Harrisonburg Refugee Family Awaits TPS Ruling

Dec 4, 2019

A contingent of TPS Alliance youth outside the U.S. Capitol at a training last month.
Credit Emely Rivas

The fate of nearly a quarter-million people living in the U-S under “Temporary Protected Status,” or TPS, will soon be decided in the U.S. Court of Appeals for the Ninth Circuit.  The case is known as Ramos v. Nielsen. Yesterday / On Tuesday, two vans full of local residents who are here under TPS, and their allies, traveled from Harrisonburg to join a TPS Alliance rally in Washington, D.C.  WMRA’s Randi B. Hagi reports.

The vans met at Blessed Sacrament Catholic Church in Harrisonburg at 6 a.m. Tuesday to ferry local activists to the D.C. rally.
Credit Randi B. Hagi

[Sound of ralliers packing up the van, with the Rivas kids practicing their chants]

If the U.S. Court of Appeals decides in favor of the government’s appeal, it will end the TPS program for beneficiaries from Sudan, Nicaragua, Haiti, and the largest group, El Salvador, giving them about six months to return to their countries of origin. Almost 200,000 Salvadorans live in the U.S. under TPS; approximately 2,000 of them are in the Shenandoah Valley.

Many recipients from El Salvador have children who were born here. That includes Harrisonburg 8th-grader Emely Rivas, who attends Skyline Middle School and enjoys walking her dog, Molly.

EMELY RIVAS: We’re going to go rally in support for our parents, we’re gonna cheer.

Emely and her older sister, 16-year-old Emma, attended Tuesday’s rally at the Supreme Court building in D.C. They’ve been training with the National TPS Alliance to defend their parents’ right to live in the U.S.

EMMA RIVAS: I think that some people just think that … they should go back home, you know, they should go back to where they came from. I know that I’ve heard that. And I think that they need to realize that these people have been here for almost 20 years … this is their new home. This is where they’re supposed to be. This is where they’ve created businesses, families, friends, you know, this is their life now.

Their mother, Roxana Rivas, explained that TPS was first instituted for El Salvador in 2001, after an earthquake killed over a thousand people. Her daughter Emma translates.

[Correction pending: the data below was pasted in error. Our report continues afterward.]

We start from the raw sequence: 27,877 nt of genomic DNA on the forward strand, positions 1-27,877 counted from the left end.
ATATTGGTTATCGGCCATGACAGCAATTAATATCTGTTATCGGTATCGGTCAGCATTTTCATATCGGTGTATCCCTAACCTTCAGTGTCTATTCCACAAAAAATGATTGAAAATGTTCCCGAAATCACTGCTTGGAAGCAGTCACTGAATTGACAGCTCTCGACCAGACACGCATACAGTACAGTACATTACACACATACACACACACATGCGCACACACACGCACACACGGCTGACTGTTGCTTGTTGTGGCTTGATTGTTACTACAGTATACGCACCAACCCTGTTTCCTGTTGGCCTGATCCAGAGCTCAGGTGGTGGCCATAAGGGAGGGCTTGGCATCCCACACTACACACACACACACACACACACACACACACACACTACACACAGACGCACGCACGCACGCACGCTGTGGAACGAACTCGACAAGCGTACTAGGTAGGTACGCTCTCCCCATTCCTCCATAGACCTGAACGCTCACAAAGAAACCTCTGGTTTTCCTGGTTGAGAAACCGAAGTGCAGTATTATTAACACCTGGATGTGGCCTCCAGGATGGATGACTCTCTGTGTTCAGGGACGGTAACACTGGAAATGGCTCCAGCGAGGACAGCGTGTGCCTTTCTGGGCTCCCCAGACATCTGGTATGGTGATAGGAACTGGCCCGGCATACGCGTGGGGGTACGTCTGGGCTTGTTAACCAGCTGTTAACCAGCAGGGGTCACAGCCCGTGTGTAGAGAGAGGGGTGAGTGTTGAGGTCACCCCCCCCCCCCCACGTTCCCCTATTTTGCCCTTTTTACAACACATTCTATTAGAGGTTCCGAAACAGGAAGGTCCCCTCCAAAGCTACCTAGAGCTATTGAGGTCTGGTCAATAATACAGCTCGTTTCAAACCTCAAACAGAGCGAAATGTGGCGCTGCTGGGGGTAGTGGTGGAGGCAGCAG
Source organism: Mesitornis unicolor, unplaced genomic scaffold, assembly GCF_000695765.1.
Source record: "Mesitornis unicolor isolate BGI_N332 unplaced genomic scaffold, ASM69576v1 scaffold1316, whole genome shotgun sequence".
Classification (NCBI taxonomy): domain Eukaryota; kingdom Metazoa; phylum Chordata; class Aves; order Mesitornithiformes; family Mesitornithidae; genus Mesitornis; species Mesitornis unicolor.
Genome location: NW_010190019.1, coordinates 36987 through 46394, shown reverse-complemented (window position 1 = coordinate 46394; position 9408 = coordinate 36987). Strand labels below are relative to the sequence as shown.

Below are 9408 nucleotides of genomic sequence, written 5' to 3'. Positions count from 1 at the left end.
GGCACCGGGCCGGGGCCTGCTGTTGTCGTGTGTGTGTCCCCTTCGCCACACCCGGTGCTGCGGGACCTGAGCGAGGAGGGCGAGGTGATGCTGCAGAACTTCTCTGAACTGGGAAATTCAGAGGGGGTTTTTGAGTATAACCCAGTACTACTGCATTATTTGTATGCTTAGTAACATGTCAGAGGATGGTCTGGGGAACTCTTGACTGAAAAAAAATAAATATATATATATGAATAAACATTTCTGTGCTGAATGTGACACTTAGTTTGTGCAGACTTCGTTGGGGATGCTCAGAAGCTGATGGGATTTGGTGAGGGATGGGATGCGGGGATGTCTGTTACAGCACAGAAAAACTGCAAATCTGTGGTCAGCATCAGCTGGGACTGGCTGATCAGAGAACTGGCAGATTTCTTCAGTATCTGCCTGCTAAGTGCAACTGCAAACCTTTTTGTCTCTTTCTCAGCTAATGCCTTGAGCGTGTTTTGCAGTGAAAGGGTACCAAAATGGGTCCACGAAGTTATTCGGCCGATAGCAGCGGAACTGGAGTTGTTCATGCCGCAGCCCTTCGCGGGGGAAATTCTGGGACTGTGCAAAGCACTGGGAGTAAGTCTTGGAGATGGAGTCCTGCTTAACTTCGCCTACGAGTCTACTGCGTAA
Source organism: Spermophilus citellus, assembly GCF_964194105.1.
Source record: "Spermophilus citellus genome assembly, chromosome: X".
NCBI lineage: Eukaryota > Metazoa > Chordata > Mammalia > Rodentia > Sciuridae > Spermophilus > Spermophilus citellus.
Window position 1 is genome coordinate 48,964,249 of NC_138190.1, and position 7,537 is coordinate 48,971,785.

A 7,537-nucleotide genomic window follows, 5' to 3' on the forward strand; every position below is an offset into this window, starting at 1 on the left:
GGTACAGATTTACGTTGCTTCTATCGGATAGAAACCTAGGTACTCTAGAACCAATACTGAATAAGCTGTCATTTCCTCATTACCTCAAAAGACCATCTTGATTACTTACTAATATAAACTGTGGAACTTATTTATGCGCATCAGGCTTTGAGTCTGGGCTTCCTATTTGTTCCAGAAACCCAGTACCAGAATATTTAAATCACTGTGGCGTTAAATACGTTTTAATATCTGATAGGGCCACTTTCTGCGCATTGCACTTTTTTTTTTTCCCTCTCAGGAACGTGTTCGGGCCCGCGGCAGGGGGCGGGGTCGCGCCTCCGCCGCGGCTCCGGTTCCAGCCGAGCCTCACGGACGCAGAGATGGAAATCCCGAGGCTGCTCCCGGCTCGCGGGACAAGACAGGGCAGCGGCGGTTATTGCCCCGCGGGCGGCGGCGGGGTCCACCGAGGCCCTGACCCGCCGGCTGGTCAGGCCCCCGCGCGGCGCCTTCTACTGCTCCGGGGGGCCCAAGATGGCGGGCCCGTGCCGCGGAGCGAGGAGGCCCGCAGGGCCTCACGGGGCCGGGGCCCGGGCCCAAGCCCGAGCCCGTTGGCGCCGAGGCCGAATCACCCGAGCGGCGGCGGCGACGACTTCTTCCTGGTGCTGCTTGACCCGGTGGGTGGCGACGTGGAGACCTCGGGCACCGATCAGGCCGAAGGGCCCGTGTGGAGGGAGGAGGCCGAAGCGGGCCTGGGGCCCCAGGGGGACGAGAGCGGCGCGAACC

ROXANA RIVAS: La razón, pues, empezó con la … terremoto …

EMMA: So it all started with the earthquake, that we had in El Salvador, which was very traumatizing for a lot of people and it damaged a lot of people’s homes … she had to come because she had two kids over there, and there was no way to provide for them … after the earthquake, a lot of it was just torn down.

The extended Rivas family, and friends. Emma is in the red dress in the center, Emely is in the white dress third from the right, and Roxanna is in the red skirt furthest to the right.
Credit Emely Rivas

Roxana and her husband, whose life had been threatened by gang members in El Salvador, came to Harrisonburg, where they stayed with a friend while they got on their feet. They both work in construction. The Rivas have now had to discuss what might happen to their children if they are forced to leave the U.S. Emma said she’s fighting to preserve TPS with the hope that her parents will never face that decision.

EMMA: And it definitely wasn’t an easy conversation to tell your kids, oh yeah, this is the backup plan, in case they decide to take me and your Dad away … they don’t want us to go back to El Salvador with them.

In the years following the earthquake, TPS has been extended for Salvadorans due to hurricanes, widespread violence, and high unemployment. TPS beneficiaries have to re-apply for the program periodically. Developing a criminal record, such as two misdemeanors, while living in the U.S. disqualifies one for re-applying.

EMMA: They pay taxes. They do everything a U.S. citizen does, without complaint … our lives aren’t temporary.

As Emma translates, their parents didn’t expect them to become activists.

ROXANA: Nunca pensé que mis hijas iban hacer un apoyo …

EMMA: I never thought that my daughters would be supporting me for TPS and doing this much for me and the community, and I’m very proud of them, and I will keep supporting them for as long as I can.

The Rivas children have lived their whole lives in Harrisonburg. They feel safe here. Emely, although years away from the decision, thinks she might like to attend JMU. Emma works a part-time job at Walmart and is focused on maintaining a high GPA at Harrisonburg High School.

EMMA: They don’t have the right to take away my parents. They don’t have the right to take away the people I need most. Like I said, I’m in my junior year, you know, and instead of stressing about my SATs, what college I’m going to go to, I’m stressing about whether or not my parents are going to be here to see me walk off that stage … All the sacrifices that they’ve done, I want them to see that it’s paid off, you know, I want them to see me with my diploma in my hand. I want them to see me with the future career that I’ve got planned. And it’s not fair to us, to have to do this, you know, have to stress about this every single night that we go to sleep, to picture, oh, is my Mom going to be there tomorrow? Are my parents going to be here tomorrow?

The Rivas family is now waiting for a decision on Ramos v. Nielsen that could come any day now.